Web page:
If you are on facebook, the Homestead Survival page is so very useful. They scour the web looking for information that is helpful to not only the homesteader, but also to those who like to prepare for troubled times, whether that might be financial difficulty, natural disasters, or just as a hedge against rising prices. Check them out!
I have posted before about how much I love Mountain Rose Herbs http://www.mountainroseherbs.com/ . They have high quality products, good customer service, and often they carry things that I can't find anywhere else. Here is a post on their blog about how to make infused oils and salves...
Shows a simple solar system, great to watch if you have never used solar. This is the system we used for our chicken coop, runs the light and the outlet. It is relatively inexpensive, and ours is still going strong over a year later.
I have really been trying to post at least once on both sites, but is is so easy to jot down little things on facebook! Sometimes there is information there that isn't posted here. If you are on Facebook, follow this link and hit "like". Send your friends too, the more people move toward independence, the more secure we all are.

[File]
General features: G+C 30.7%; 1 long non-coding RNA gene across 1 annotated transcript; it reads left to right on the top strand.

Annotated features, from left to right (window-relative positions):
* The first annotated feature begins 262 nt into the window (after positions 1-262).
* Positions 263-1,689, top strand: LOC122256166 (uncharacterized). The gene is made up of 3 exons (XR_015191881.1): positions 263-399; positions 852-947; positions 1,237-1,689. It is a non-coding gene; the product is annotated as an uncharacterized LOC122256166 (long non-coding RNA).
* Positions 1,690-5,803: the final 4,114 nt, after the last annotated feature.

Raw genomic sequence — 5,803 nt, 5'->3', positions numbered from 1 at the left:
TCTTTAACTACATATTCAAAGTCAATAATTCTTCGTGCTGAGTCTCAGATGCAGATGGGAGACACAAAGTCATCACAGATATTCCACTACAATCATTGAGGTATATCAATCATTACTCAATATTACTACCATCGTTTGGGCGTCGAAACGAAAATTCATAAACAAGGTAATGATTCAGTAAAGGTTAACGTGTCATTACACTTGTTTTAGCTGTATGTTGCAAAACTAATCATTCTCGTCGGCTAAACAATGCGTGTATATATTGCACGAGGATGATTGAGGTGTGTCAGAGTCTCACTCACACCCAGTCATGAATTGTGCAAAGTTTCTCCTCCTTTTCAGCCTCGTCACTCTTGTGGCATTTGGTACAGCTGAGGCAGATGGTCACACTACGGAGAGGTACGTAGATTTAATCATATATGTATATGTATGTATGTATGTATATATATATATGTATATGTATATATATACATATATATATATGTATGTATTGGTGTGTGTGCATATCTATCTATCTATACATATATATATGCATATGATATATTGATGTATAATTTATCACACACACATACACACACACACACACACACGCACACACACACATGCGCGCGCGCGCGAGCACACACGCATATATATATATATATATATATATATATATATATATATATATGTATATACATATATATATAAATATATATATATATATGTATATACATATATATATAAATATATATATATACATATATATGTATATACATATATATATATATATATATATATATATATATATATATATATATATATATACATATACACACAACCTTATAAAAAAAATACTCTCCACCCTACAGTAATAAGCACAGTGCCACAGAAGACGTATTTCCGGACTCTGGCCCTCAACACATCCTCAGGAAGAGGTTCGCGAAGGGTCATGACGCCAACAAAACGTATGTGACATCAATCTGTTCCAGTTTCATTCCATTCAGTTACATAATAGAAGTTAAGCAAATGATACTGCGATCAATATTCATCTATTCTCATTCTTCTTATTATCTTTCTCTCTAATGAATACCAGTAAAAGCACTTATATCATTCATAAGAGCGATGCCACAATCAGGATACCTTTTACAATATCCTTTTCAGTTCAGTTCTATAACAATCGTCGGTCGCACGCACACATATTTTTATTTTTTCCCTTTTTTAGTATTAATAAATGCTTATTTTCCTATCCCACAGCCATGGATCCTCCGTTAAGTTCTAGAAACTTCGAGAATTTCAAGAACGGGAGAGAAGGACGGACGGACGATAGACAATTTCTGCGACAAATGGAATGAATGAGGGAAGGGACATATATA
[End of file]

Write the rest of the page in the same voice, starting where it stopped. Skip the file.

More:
Holy Basil, the anti-infammatory...
This is a post from another blog, worth reading for sure.
Looking meat in the eye
About ten years ago when we still lived in Oregon, we were faced with butchering a steer for the first time. And I do mean this was our first time. A friend put into words what I was privately wondering myself: would we be able to eat the meat? We had raised that steer from infancy. How could we eat him after looking him in the eye for two years?
In fact, this friend made a joking wager that we wouldn't be able to eat him. I won the wager when she and her husband invited us for dinner one evening and we brought the steaks. (They were delicious.)
This issue sparked a half-humorous piece I once wrote called The Cuteness Factor. But all joking aside, the issue of eating what you raise is actually quite a serious one. It's one thing to be brought up on a farm, dealing with the realities of butchering on a regular basis. But for those embarking on country living after a lifetime shopping at conventional grocery stores, it's not an easy issue to overcome. If you're striving for greater self-sufficiency, eating one's own livestock is something that must be faced.
read more at... http://www.rural-revolution.com/2012/04/looking-meat-in-eye.html